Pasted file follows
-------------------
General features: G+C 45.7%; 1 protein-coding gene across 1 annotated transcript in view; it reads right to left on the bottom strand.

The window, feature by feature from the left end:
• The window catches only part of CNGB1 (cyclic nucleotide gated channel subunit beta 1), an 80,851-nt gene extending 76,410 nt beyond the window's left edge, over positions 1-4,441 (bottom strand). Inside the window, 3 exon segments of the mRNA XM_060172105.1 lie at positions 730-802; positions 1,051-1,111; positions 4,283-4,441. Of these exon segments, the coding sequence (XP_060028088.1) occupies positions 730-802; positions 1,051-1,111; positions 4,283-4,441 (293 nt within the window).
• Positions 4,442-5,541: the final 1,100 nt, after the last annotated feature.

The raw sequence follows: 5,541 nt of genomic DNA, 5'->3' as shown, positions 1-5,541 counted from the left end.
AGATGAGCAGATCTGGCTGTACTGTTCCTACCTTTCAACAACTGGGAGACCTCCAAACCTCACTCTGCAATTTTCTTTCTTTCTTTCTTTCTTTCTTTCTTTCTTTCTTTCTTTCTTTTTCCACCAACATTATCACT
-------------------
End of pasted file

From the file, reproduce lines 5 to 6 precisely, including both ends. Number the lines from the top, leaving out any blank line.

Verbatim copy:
The raw sequence follows: 5,541 nt of genomic DNA, 5'->3' as shown, positions 1-5,541 counted from the left end.
AGATGAGCAGATCTGGCTGTACTGTTCCTACCTTTCAACAACTGGGAGACCTCCAAACCTCACTCTGCAATTTTCTTTCTTTCTTTCTTTCTTTCTTTCTTTCTTTCTTTCTTTCTTTTTCCACCAACATTATCACT